The way I feel about my current wardrobe is similar to how I felt about life when I was 13, which is to say overall secure, sometimes too self-assured, perplexed by a few pieces, completely obsessed with one or two things and absolutely resistant to the unknown, the unfamiliar, to change. Clothes have filtered in and out, but my overall “aesthetic” has been the same for a while. For the same reasons you don’t need a new couch or comforter or soulmate once a year, I was content and happy.
This is all very dramatic, but I was thrown for a giant loop this November when my friends and I confirmed a trip for the end of December. We were going to go skiing in Aspen, an exotic snow globe of an idea when I first heard it; a source of total hysteria when the reality of what this meant (or what I thought the reality of this meant) set in. I would have to buy a whole new wardrobe and develop a whole new sense of style to fit in with a bunch of modern Slim Aarons characters and the town’s storied, posh surroundings.
(I know. CHILL OUT.)
I did the obvious and spent too much time and money on things I told myself I’d wear again. I called in a ridiculous designer sweater so large it doesn’t fit under a coat. I made a Pinterest board, which I do not do, and put the model Verushka at the center of it.
I began to source the advice of everyone except for myself. What should I wear, how should I pack, how should I act? Which was weird, because it’s been a long time since I’ve really had to question what my actual style is. It’s definitely been a while since I’ve worried about it. The most notable transitions of discomfort — attempts to establish new identity — aside from my freshman year of high school, all involved a suitcase. College. New York City. Moving to a grown-up apartment after a sublet. Flying home to San Francisco after a two-year gap to visit. It’s never the travel that makes me panic, but the person I decide I should be upon landing.
I sank deep into my current style a few years ago. Working at Man Repeller helped, because here was a place where I could wear whatever I wanted, where experimenting was part of the job and where, as a writer, I was typing out my identity daily. This same safe space that offered amnesty to my weird thoughts, anxieties and a short-lived culottes phase also housed beautiful delicacies that I couldn’t necessarily fit in — or if I did, didn’t look great in and definitely couldn’t afford. But whatever; I had worked in fashion for enough years prior that I’d come to peace with my reality inside a world of fantasy.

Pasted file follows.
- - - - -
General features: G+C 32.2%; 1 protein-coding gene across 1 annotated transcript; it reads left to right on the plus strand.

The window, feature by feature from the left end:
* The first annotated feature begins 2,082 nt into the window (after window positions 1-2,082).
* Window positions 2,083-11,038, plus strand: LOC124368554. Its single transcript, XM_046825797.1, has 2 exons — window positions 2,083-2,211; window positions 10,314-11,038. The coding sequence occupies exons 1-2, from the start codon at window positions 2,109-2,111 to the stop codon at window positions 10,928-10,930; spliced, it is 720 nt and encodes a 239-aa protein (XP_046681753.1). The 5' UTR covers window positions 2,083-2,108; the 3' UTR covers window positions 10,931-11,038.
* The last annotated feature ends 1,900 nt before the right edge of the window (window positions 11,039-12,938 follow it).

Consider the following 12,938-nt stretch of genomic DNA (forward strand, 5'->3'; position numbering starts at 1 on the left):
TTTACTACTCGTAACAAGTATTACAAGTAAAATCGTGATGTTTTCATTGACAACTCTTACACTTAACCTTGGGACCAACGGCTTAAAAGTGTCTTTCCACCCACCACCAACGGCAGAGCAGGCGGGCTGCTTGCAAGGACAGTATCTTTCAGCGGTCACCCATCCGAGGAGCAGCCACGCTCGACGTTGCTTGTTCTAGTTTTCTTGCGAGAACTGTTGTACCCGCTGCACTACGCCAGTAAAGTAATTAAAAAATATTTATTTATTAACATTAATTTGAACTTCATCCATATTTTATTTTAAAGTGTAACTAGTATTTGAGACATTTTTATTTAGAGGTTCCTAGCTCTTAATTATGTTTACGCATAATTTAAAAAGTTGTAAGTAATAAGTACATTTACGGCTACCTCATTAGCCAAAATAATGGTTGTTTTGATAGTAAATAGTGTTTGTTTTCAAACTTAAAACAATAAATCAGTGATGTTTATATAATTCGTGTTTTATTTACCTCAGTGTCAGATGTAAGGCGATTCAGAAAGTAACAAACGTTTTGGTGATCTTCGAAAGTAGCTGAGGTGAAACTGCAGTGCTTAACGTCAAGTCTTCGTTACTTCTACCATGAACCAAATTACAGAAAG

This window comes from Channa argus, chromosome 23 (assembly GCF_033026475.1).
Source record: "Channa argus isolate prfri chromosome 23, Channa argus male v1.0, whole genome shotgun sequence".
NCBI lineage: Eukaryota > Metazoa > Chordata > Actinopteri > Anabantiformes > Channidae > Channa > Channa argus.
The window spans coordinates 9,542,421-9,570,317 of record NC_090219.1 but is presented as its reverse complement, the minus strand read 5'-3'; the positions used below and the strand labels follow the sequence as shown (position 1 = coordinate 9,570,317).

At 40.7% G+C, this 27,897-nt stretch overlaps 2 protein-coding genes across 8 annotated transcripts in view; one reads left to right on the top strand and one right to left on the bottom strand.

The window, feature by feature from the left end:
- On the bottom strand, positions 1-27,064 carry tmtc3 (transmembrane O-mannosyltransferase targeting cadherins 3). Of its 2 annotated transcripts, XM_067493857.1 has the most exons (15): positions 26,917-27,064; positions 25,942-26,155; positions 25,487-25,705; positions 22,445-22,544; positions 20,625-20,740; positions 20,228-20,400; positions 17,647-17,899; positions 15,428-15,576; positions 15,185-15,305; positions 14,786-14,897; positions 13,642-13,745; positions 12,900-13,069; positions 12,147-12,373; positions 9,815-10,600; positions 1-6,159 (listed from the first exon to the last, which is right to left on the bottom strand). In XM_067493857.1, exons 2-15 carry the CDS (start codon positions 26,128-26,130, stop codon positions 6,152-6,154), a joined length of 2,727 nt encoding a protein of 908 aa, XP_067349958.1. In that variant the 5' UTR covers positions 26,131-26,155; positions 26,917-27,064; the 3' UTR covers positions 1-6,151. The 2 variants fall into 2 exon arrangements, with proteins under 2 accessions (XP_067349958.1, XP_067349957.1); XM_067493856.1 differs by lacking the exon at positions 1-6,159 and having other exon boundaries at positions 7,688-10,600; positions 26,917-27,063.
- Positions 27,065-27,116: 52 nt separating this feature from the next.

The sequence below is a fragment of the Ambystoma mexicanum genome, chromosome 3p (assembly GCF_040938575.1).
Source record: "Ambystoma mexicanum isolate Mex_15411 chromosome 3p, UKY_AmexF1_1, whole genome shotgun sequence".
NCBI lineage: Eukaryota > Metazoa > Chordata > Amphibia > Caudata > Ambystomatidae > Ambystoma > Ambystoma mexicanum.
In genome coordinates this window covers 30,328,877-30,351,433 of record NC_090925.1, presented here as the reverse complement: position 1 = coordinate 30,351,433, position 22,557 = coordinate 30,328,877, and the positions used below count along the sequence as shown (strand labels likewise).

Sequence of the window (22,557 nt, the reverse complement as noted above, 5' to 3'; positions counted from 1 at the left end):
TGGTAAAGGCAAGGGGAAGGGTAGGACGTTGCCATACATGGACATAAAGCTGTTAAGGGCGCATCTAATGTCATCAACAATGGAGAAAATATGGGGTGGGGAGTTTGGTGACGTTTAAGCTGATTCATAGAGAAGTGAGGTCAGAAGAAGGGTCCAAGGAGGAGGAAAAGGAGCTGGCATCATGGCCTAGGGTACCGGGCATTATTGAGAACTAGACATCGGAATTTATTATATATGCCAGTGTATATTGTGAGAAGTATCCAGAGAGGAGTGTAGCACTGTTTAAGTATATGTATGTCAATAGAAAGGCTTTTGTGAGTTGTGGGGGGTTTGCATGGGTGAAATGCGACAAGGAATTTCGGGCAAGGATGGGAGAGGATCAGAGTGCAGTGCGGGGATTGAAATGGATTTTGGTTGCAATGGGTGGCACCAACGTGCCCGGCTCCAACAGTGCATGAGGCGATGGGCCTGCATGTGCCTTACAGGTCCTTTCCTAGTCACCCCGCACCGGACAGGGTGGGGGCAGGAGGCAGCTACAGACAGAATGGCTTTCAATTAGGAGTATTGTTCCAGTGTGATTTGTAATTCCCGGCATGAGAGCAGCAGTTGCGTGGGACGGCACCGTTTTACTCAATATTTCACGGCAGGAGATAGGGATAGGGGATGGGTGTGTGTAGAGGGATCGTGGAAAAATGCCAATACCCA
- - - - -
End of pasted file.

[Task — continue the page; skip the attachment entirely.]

Just as people say you need to grow a thick skin to refract insults and shit storms, you need to get used to existing among that which you can’t have. Life isn’t fair, grass is always greener, the shoes on sale aren’t in your size, that guy you like has a girlfriend, etc. I learned this quickly and developed a style that felt true and good to me. I stopped buying things for the sake of trends, avoided the uniforms of others and learned what looked best on my body (or at least what I felt most comfortable in). Then I held on tightly and kept my eyes straight ahead.
It’s easy to forget about those raw, baby years of first settling into this city. It’s easy to forget that I had to come to peace with my gaping wardrobe inadequacies. Somehow, I learned to substitute wanting what other people had by looking at my closet (or stores I could afford) differently. Somehow, I learned how to accept that feeling of defeat by telling myself little white lies like, “Whatever, it’s not even that nice,” “It’s kind of ugly, actually,” or, “I’ll buy three of these when I’m rich.” Memories of these anxious years came rushing back in such a weird way during my pre-packing freak-out. It was so unnecessarily existential.
WHO AM I?
And does that version of me even wear high-waisted jeans?!
What ended up happening is that I packed like an absolute idiot. My suitcase was overweight. So was the giant duffle bag “carry on” that I lugged from Newark to San Francisco to Colorado and back. Ask me how many people’s heads I banged into on the plane.
Now ask me how many outfits I wore out of the twenty-five I packed. Including ski clothes, four. Ask me if the best ones changed my life, if the risky ones pushed me into a great big love or if the bad one (in retrospect) ruined anything at all. Ask me if anyone else except for me cared.
Of course not. I thought about this a lot on the flight home, wearing the same exact travel outfit I’d arrived in. I came to no real conclusions or epiphanies other than the fact that personal style, like every other damn thing, is a journey. Something not to take quite so seriously, at least where luggage is involved.
Feature Image by George Bartenkin via Getty Images. Embedded Photo by Ernst Haas via Getty Images. Luggage Photo by Krista Anna Lewis featuring a Steamline Luggage suitcase.